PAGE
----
Thursday was the 50th anniversary of the enactment of Title IX, a federal civil rights law that states, “No person in the United States shall, because of sex, be excluded from participation, denied benefits or be subject to discrimination in connection with any educational program or activity receiving federal financial assistance. »
When my boss told me to locate this story earlier this week, I spent hours racking my brain looking for an angle, you know who I’m going to tell? Who do I know who knows about this?
Then, as I was driving aimlessly through the city, I saw it – Margo Jonker Stadium – and wallah it was. I then knew the two people I needed to contact to locate this story on the spot, both living legends and Hall of Famers and personal friends dating back over 25 years.
So I called former CMU softball coach Margo Jonker and after that I called Hall of Famer Marcy Weston to discuss the 50th anniversary of Title IX and its importance, its significance and significance.
It wasn’t long before they both agreed that Title IX had done a lot of good things for a lot of good people over the years, but it left its most lasting impression on the world of preparation and performance. college and professional athletics.
The numbers speak for it too.
In 1971, about 300,000 women played high school sports in the United States, while about 3.5 million play preparatory sports today. At the college level, about 15% of student-athletes were women in 1971, compared to 44% today. Those numbers were released in an AP report earlier this week.
In addition, in 1982, the number of women participating was 26.4% in Division 1, compared to 47.1% today, according to “The State of Woman in College Sports” report published Thursday by The Associated Press.
Statistically speaking and in terms of numbers, Title IX actually opened the door to equal opportunity for women in athletics and that’s the way it should be because no one is better than anyone and everyone deserves equal opportunity. You would be doing your own imagination a disservice by thinking otherwise.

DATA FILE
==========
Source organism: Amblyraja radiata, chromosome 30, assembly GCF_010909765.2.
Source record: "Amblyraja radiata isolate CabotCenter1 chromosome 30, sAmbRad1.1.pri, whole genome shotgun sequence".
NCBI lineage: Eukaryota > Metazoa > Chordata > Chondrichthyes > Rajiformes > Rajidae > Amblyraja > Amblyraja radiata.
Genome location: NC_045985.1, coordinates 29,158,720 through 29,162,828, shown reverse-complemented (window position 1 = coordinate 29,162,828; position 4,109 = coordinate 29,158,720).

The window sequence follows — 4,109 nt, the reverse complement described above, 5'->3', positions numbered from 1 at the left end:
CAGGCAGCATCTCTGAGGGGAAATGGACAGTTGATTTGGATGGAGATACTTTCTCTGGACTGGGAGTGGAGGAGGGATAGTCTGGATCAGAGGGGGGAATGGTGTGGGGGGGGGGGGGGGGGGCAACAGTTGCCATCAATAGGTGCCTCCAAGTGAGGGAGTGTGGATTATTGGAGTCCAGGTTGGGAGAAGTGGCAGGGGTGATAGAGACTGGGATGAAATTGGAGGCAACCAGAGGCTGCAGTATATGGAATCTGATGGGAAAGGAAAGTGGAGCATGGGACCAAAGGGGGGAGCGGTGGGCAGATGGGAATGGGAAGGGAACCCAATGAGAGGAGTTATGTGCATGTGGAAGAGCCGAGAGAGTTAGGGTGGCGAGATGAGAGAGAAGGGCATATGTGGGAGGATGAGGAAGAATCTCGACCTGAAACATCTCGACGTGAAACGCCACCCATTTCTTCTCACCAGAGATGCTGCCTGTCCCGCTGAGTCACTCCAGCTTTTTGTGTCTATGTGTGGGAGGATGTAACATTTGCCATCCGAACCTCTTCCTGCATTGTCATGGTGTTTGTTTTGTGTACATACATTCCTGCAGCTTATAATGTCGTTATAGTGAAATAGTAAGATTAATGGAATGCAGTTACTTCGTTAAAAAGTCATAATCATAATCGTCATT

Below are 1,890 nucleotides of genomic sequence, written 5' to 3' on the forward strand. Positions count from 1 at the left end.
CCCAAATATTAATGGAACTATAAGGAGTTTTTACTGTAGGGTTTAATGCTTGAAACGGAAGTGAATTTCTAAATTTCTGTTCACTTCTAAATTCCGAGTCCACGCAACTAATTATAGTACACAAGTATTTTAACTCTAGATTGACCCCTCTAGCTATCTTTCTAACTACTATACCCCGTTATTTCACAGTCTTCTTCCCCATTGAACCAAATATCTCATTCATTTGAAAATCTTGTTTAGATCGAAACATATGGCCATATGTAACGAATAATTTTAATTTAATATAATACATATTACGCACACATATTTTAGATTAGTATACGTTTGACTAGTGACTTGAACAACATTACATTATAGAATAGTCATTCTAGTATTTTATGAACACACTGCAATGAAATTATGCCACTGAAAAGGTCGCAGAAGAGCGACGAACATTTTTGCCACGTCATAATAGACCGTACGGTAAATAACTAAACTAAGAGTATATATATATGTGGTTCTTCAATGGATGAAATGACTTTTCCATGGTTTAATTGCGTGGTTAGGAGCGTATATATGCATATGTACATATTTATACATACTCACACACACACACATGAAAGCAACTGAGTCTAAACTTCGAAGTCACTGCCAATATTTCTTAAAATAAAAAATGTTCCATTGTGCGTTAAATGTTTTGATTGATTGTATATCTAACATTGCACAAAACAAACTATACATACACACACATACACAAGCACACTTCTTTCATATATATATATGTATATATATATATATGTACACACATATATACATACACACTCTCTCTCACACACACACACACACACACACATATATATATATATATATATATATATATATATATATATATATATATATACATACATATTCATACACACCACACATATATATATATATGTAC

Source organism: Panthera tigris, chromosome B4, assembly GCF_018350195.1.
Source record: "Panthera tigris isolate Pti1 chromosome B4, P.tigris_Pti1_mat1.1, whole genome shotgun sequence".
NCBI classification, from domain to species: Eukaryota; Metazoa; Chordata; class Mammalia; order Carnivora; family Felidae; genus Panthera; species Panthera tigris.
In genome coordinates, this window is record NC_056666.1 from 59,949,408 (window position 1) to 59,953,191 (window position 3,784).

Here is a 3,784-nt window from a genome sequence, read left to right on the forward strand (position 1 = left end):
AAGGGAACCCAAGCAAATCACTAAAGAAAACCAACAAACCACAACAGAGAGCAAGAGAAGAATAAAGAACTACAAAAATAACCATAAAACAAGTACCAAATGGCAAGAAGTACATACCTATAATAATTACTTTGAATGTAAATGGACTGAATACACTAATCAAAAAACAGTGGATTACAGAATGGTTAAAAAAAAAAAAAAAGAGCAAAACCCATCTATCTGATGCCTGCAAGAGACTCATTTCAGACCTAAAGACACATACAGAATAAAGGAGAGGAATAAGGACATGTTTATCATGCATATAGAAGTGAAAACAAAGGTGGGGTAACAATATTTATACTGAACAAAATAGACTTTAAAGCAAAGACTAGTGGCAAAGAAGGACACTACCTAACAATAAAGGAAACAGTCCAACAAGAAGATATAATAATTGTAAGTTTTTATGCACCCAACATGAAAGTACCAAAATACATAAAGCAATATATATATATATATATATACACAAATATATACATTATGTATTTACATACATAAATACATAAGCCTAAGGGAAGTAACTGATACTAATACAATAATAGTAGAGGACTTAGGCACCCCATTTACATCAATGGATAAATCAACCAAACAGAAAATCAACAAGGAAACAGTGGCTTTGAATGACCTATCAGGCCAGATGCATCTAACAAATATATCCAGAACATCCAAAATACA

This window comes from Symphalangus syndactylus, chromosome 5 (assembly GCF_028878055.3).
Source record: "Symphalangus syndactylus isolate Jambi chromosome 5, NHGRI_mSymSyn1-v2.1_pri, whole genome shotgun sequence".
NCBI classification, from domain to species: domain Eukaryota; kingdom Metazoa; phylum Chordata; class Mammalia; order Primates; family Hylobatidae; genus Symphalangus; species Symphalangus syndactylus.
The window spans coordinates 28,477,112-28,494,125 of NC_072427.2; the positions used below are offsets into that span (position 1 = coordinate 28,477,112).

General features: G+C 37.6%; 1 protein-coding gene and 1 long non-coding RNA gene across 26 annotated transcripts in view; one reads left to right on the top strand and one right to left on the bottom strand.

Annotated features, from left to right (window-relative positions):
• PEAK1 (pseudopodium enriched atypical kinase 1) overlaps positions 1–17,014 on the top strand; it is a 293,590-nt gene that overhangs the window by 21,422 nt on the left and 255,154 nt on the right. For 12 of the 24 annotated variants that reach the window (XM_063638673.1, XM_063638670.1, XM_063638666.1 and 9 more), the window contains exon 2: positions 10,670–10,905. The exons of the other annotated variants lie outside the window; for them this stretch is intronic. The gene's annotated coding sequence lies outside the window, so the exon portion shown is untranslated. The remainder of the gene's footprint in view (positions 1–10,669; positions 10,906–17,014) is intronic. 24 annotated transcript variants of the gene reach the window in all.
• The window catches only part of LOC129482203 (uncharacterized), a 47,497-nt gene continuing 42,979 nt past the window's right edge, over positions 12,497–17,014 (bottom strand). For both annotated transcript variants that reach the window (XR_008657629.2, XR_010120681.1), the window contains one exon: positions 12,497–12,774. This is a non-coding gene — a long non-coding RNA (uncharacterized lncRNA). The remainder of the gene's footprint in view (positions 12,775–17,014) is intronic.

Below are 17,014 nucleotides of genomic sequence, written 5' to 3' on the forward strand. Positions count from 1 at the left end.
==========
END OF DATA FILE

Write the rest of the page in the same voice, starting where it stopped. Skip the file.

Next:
The reason I chose to chat with Jonker and Weston was multiple. First, both were outstanding student-athletes at the time, as Weston was a four-sport star at Dayton and Jonker was a softball star at Grand Valley State. Weston competed on the collegiate stage before Title IX was enacted, but began her coaching and administrative career at CMU in 1972 before retiring as a high-level administrator in 2015. Weston was there when Title IX was enacted and saw how it transformed women’s sport. first hand since its inception.
Jonker graduated from Holland West Ottawa in 1972, then played softball at Grand Valley State for four years before Weston hired her as an assistant volleyball coach in the late 1970s. Jonker to become the softball coach in 1980 and she went on to become one of the most successful female softball coaches in the history of the sport.
Jonker also knows the importance of Title IX.
“It was a huge factor in encouraging girls and women to play sports,” said Jonker, whose 1,268 career wins at CMU rank 13th all-time among softball coaches in the Division. I. “I played ball in high school before Title IX and the number of sports (offered) was very limited. Title IX brought it to the fore.
Walking through Margo Jonker Stadium today, one cannot help but be impressed as it is one of the best softball stadiums in the state. What was once a diamond with a rickety old fence in the middle of a field has been transformed into a shining softball sanctuary and Title IX has helped pave the way.